A Queen’s favorite cartoonist

     Ronald “Carl” Giles (1916-1995), whose birthday is today, was voted “Britain’s Favorite Cartoonist of the 20th Century” in 2000.  Unfortunately, his work is almost unknown in the United States. 

     For over 50 years he drew thousands of cartoons documenting Britain and its people.  John Gordon, editor of the “Sunday Express,” said, “Giles is something more than just a cartoonist.  Study his work closely and you find … that he is a great artist as well.  A really great artist.  His backgrounds are perfect in structure, in detail and in balance.  His figures have the poise that makes them just right.  You sense that far and above the trick of cartooning here is a man who loves drawing and lavishes love as well as labor on it, seeking always artistic perfection, not merely the performance of a job.”

     Giles, as he signed his cartoons, was born in London, England, son of a tobacco seller and a farmer’s daughter.  His friends nicknamed him “Carl” (shortened from “Karlo”) because they thought he looked like Boris Karloff.  He left school at 14 to work as an office boy for a film company.  He was soon promoted to animator for cartoon films and worked on the first full-length British color cartoon film with sound.

A bronze statue depicting “Grandma” looking up at the newspaper office where Giles used to work.

     In 1937 he started work as a cartoonist for the left-wing “Reynolds News,” a Sunday newspaper.  His work attracted a lot of attention, and eventually he accepted a position as editorial cartoonist with the “Daily Express,” a job which made him wealthy and immensely popular with the public.

     After a motorcycle accident left him blind in one eye and deaf in one ear, he was rejected for service in World War II, so he worked for the Ministry of Information creating animated cartons and cartoon posters.  In 1945 he became the “Daily Express” war correspondent cartoonist with the British 2nd Army.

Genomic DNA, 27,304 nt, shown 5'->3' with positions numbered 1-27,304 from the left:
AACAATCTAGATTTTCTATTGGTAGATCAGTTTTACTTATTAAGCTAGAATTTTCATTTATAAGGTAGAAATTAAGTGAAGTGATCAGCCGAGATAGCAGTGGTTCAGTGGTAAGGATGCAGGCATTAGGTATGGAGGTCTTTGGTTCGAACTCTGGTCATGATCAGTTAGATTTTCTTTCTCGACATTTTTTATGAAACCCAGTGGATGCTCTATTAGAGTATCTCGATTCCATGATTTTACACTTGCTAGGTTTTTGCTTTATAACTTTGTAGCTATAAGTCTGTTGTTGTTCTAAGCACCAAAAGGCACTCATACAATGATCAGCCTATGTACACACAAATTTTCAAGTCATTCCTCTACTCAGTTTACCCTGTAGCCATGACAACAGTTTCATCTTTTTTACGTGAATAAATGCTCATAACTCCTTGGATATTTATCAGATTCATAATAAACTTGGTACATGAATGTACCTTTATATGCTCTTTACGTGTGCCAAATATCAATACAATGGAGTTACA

During this time he was assigned to the unit which liberated the Bergen-Belsen concentration camp, and he interviewed the camp commandant, Josef Kramer.  Kramer was actually an admirer of Giles’s work, and gave the cartoonist his Luger pistol and holster, a ceremonial dagger, and his swastika armband, asking in return for a signed original of Giles’s work.

     Giles said later, “I have to say that I quite liked the man.  I am ashamed to say such a thing.  But had I not been able to see what was happening outside the window I would have said he was very civilized.  Odd, isn’t it?  But maybe there was a rather dishonorable reason.  I have always found it difficult to dislike someone who was an admirer of my work.  And strangely, Kramer was.”

     “I never sent him an original,” Giles added, “What was the point?  He had been hanged.”

“Butch” one of Giles’s family of characters.

     Giles’s single-panel cartoons were highly detailed, usually with a lot of little jokes going on along with the main topic.  He often used recurring characters, in particular the “Giles Family” which first appeared in 1945.  The family was “born” when Giles was trying to come up with characters now that Hitler, Mussolini, and other war figures were no longer needed in his cartoons.

     The Family is a wild assortment of characters headed by “Grandma,” an battleaxe who takes on all challenges armed with her “brolly” (umbrella) and padlocked handbag.  Grandma didn’t hesitate to take off on motorcycle, skis, or hang-glider, trailed by a cloud of cigarette (and sometimes pipe) smoke.  She has been captured by aliens and dragged off by the police, but always manages to come out on top.

     The artist was always late for deadlines, and generations of editors with a four-column space worked up a sweat while they waited for his cartoon to arrive by train from his home in Ipswitch.

“Grandma” one of Giles’s most famous recurring characters.

     Giles’s fans included the British Royal Family, who often requested the originals of his work.  In 1959 he was awarded an OBE (Order of the British Empire).  After retiring from editorial cartooning in 1991, he continued to contribute cartoons to magazines, drew advertising cartoons for a number of well-known companies in Britain, and designed Christmas cards for charities.

     He never sold any of his cartoons to fans, preferring to donate them to friends and charitable organizations.  Some of these organizations still issue Christmas cards each year bearing his work.  Collections of his cartoons have been produced annually ever since 1946.  Until his death Giles selected which cartoons would be in the annual.

     Along with his many tributes, possibly the best and most unique is a bronze statue depicting “Grandma” looking u at the newspaper office window in Ipswitch where he used to work.  Giles, by this time in a wheelchair, was able to attend the unveiling of the statue, which honored a lifetime of achievement in art.




Published by on February 2013. Filed under Archives, Art-to-Art Palette Journal, Bugle Section. You can follow any responses to this entry through the RSS 2.0. Both comments and pings are currently closed.

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